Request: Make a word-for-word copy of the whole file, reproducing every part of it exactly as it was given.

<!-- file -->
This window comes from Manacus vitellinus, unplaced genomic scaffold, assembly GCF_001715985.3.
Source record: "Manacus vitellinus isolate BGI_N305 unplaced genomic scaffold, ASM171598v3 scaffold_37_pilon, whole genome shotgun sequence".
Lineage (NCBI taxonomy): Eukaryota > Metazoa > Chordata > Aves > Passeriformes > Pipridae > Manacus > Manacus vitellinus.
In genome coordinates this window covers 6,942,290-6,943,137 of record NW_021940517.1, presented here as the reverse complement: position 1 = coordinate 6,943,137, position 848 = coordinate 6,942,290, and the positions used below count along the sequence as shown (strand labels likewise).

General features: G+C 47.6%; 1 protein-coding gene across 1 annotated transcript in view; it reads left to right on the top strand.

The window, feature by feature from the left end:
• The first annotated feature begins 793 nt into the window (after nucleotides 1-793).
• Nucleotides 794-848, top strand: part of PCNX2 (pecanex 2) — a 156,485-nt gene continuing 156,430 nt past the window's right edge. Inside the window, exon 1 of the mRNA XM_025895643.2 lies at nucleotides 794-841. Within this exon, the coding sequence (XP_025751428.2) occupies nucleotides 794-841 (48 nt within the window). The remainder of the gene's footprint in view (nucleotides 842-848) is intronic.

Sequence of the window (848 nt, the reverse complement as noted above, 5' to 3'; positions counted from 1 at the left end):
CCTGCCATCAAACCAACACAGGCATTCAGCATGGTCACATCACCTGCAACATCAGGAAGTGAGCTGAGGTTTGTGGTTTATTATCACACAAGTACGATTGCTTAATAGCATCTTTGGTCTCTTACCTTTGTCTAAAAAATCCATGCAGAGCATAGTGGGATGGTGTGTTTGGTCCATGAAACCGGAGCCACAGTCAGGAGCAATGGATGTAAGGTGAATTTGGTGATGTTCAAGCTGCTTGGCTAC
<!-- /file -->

This window comes from Manacus vitellinus, unplaced genomic scaffold, assembly GCF_001715985.3.
Source record: "Manacus vitellinus isolate BGI_N305 unplaced genomic scaffold, ASM171598v3 scaffold_37_pilon, whole genome shotgun sequence".
Lineage (NCBI taxonomy): Eukaryota > Metazoa > Chordata > Aves > Passeriformes > Pipridae > Manacus > Manacus vitellinus.
In genome coordinates this window covers 6,942,290-6,943,137 of record NW_021940517.1, presented here as the reverse complement: position 1 = coordinate 6,943,137, position 848 = coordinate 6,942,290, and the positions used below count along the sequence as shown (strand labels likewise).

General features: G+C 47.6%; 1 protein-coding gene across 1 annotated transcript in view; it reads left to right on the top strand.

The window, feature by feature from the left end:
• The first annotated feature begins 793 nt into the window (after nucleotides 1-793).
• Nucleotides 794-848, top strand: part of PCNX2 (pecanex 2) — a 156,485-nt gene continuing 156,430 nt past the window's right edge. Inside the window, exon 1 of the mRNA XM_025895643.2 lies at nucleotides 794-841. Within this exon, the coding sequence (XP_025751428.2) occupies nucleotides 794-841 (48 nt within the window). The remainder of the gene's footprint in view (nucleotides 842-848) is intronic.

Sequence of the window (848 nt, the reverse complement as noted above, 5' to 3'; positions counted from 1 at the left end):
CCTGCCATCAAACCAACACAGGCATTCAGCATGGTCACATCACCTGCAACATCAGGAAGTGAGCTGAGGTTTGTGGTTTATTATCACACAAGTACGATTGCTTAATAGCATCTTTGGTCTCTTACCTTTGTCTAAAAAATCCATGCAGAGCATAGTGGGATGGTGTGTTTGGTCCATGAAACCGGAGCCACAGTCAGGAGCAATGGATGTAAGGTGAATTTGGTGATGTTCAAGCTGCTTGGCTAC